Favorite Thing About The Book: Spending time in the Potter universe
First Sentence: I was deeply honoured when Newt Scamander asked me to write the foreword for this very special edition of Fantastic Beasts and Where To Find Them....more
I enjoyed the first few books of the House of Night series, so I thought I'd give this new series by Kristin Cast a go. I was also drawn to the premise. The Underworld is facing a severe crisis as some of the worst evil beings in history have escaped Tartarus and have fled into the modern world. The only hope humanity has left is Alek, the son of the Furies, and Eva, a human who is a descendant of Pythia, one of the most famous oracles in Greek mythology.
This sounds awesome, right? I was beyond excited to get to this one on my reading schedule. Perhaps I placed my expectations too high. While the premise has tons of potential, the execution fell flat for me. I didn't connect with the characters and the dialogue felt fake. I don't know many people who talk like these characters. I found myself irked by the dialogue throughout the entire novel. I kept rolling my eyes at the asinine comments; it felt juvenile and detracted from the seriousness of the plot.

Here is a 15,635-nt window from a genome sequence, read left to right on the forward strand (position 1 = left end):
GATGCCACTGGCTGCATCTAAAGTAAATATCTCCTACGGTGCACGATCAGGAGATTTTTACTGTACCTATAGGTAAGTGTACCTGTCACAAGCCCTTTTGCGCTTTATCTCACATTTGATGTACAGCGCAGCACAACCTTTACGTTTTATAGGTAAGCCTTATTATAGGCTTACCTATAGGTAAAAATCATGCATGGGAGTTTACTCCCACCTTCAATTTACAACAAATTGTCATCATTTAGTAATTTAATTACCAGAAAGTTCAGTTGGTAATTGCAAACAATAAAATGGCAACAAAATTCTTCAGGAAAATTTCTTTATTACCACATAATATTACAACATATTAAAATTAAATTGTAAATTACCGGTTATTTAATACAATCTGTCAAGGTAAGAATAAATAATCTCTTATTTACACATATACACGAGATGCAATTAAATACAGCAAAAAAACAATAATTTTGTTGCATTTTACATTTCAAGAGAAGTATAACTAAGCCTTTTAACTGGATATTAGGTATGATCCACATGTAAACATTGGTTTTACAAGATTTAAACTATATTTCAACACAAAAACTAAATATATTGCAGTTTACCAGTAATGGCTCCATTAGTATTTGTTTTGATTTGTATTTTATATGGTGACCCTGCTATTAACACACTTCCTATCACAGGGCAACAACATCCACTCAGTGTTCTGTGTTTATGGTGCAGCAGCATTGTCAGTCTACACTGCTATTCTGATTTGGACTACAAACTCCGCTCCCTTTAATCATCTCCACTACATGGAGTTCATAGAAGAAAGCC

I did keep plodding along in spite of not loving the novel. There is merit here, for sure, but this novel didn't hold my interest. There were some twists that perked me up, but the overall reading experience was just average.
The Greek mythology components were intriguing and I found that I preferred reading the segments with the Furies. The modern scenes were not as strong. I also struggled with the pacing; it felt slow as if I was trudging through honey. There was a considerable amount of things happening that should have created a frenzy of activity, but I didn't get that feeling from the pacing. I wanted things to move along at a faster clip rather than staying mired in the exposition.